Conversations in Arabic I
1. Catalog Entry
Conversations in Arabic I
Credit hours (4)
Prerequisites: ARAB 202 (previously 210) or placement by examinations
This course offers intensive situational practice of conversational skills. This class reviews grammar and vocabulary while focusing on developing the student’s ability to converse on a broad range of topics. It requires active participation from the students and is taught entirely in Arabic. This class is not intended and not recommended for native speakers of Arabic, but heritage Arabic speakers are welcome.
2. Detailed Description of Course
Cultural and other conversation topics covered will be determined by student interest, by availability of video programs and films, and by current news. Specific situations, intentions, and topics might include: food, eating and religious practices in today’s world; health and medicine; money, inflation, and unemployment; gender and inequality; the environment; ethnic diversity and discrimination; the Arab presence in the United States; the concept of happiness; role playing within the family, when in the travel agency, in the bank, in the doctor’s office, in the restaurant, traveling, applying for a job, in the university, in the beauty parlor, etc.
3. Detailed Description of Conduct of Course
This class uses supplemental material such as audio and video programs, texts from various sources (newspapers, magazines, literature, etc.) to introduce a topic for discussion. These materials are reviewed and updated constantly to provide students with the most current cultural and social events in the Arabic-speaking world. Historical issues and daily customs are presented as well. Students will be required to do presentations on special topics. All class work and assignments are done exclusively in Arabic.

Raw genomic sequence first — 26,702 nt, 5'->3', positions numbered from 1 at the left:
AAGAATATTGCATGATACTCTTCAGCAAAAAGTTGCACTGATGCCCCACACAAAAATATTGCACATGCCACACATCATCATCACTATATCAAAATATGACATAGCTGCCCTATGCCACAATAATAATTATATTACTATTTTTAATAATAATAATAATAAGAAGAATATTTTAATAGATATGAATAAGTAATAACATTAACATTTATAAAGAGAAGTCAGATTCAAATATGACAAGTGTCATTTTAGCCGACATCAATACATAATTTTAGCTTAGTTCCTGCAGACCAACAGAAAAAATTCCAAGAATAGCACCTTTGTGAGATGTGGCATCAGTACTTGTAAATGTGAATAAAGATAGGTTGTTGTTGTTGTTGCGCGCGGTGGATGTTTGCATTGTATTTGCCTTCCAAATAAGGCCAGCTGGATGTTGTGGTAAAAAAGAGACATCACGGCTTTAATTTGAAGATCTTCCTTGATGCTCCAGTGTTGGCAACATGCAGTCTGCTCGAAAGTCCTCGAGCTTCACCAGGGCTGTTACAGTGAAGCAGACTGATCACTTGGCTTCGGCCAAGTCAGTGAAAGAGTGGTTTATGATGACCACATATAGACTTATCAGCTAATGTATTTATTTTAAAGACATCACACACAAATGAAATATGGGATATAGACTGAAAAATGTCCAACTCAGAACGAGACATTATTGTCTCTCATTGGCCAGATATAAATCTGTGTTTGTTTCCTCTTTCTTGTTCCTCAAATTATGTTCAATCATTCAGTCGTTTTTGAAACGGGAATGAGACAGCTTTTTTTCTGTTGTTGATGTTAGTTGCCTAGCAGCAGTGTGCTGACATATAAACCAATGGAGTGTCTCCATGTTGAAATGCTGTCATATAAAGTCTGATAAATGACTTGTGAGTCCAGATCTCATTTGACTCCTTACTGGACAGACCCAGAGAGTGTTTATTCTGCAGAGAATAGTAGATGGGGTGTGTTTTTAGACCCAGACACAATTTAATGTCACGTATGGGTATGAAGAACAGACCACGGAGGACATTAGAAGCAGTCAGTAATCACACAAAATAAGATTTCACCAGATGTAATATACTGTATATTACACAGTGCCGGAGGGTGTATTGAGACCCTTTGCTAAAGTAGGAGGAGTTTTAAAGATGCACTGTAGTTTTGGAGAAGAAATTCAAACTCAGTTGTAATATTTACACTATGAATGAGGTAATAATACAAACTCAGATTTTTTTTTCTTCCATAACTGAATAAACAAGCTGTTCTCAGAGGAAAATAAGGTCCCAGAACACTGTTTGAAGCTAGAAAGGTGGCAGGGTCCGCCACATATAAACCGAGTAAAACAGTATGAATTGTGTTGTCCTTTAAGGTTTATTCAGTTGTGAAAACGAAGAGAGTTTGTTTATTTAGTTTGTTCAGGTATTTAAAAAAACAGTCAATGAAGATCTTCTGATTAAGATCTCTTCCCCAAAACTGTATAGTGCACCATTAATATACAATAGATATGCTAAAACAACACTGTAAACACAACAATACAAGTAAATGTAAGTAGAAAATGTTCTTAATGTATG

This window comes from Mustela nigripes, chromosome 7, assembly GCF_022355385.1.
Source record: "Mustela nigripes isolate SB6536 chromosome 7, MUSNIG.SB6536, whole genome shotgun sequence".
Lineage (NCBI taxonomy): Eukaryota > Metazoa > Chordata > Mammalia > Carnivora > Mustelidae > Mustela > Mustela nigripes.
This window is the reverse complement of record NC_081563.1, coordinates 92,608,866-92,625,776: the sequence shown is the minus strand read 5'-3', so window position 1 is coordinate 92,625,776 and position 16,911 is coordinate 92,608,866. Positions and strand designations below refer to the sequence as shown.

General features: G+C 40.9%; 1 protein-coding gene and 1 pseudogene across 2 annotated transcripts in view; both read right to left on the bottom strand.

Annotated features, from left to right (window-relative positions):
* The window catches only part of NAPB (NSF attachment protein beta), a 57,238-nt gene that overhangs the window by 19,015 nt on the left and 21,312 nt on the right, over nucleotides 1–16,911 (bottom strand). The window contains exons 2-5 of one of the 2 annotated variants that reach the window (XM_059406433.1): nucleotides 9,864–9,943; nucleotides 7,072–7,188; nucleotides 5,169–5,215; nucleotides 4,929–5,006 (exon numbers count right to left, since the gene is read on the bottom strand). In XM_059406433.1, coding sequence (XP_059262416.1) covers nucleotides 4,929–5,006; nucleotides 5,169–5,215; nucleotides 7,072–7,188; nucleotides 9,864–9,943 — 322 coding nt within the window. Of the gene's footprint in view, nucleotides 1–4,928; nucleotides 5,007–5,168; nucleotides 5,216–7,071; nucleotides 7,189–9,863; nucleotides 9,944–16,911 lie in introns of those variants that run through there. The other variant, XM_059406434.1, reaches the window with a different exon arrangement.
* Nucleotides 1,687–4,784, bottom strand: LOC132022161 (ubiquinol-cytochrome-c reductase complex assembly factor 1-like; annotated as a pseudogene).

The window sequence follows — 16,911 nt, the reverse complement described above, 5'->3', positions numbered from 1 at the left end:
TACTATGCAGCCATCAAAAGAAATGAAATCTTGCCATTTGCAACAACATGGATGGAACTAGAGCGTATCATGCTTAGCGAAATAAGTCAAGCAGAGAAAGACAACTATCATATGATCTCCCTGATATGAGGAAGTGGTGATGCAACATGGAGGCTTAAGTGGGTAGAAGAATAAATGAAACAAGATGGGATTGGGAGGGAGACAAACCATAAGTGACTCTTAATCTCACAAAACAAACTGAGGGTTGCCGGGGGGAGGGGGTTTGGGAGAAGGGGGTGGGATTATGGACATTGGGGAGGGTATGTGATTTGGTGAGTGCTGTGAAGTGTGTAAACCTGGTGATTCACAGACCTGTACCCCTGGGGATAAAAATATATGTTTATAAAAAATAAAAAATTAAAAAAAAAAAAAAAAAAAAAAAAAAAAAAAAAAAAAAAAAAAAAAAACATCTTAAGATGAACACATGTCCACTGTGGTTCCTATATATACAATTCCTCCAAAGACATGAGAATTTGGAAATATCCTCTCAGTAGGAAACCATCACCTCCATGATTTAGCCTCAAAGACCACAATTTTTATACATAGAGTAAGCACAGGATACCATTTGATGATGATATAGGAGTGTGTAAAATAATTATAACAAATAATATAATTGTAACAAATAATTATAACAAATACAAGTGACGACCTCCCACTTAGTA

Targeted intentions are frequently practiced through role-playing in small groups. Examples of this work are then presented to the plenary group. Video, audio, and Internet materials are used for listening comprehension practice and/or as material for conversation and informal discussion. Some class time is reserved for the planning and presentation of individual or group projects.
The class also exposes students to a wide variety of vocabulary prior, during or after the discussion, and practices specific grammatical structures as a review of previously learned concepts.
Cultural and other conversation topics covered will be determined by student interest, by availability of video programs and films, and by current news.
4. Goals and Objectives of the Course
Students will demonstrate language skills appropriate to the level of study. They will develop oral and aural skills including communication strategies used by the average native speaker in the selected situations. They can talk simply about themselves and family members, can ask and answer questions and participate in simple conversations on topics beyond the most immediate needs. Sympathetic interlocutors will generally understand these students. Students will be able to understand easily sentence-length utterances, which consist of recombination of learned utterances on a variety of topics. With some difficulty, students will be able to sustain understanding over longer stretches of connected discourse on a number of topics pertaining to different times and places; however understanding will depend primarily on the familiarity of vocabulary encountered and only secondarily on the complexity of the morphology and syntax.
5. Assessment Measures
Speaking skills are tested in several (at least two) face-to-face oral interviews through the semester, evaluated on a daily basis in class based on speaking performance in class, and are also evaluated by means of individual and group oral projects. Listening comprehension, while also tested above along with the speaking skills, is specifically targeted in listening comprehension tests.
6. Other Course Information
To supplement linguistic and cultural encounters in class, students are expected to participate in some extracurricular such as conversations with native speakers, watching Arabic language movies and inquiring about Arab world cultures by means of the multitude of media available as informational resources.
This course is designed for students in the Arabic language on the third year level of a critical language and will enable students to receive a minor in Arabic for those who are able to start their studies on the 200 level of Arabic.
Review and Approval
June 20, 2015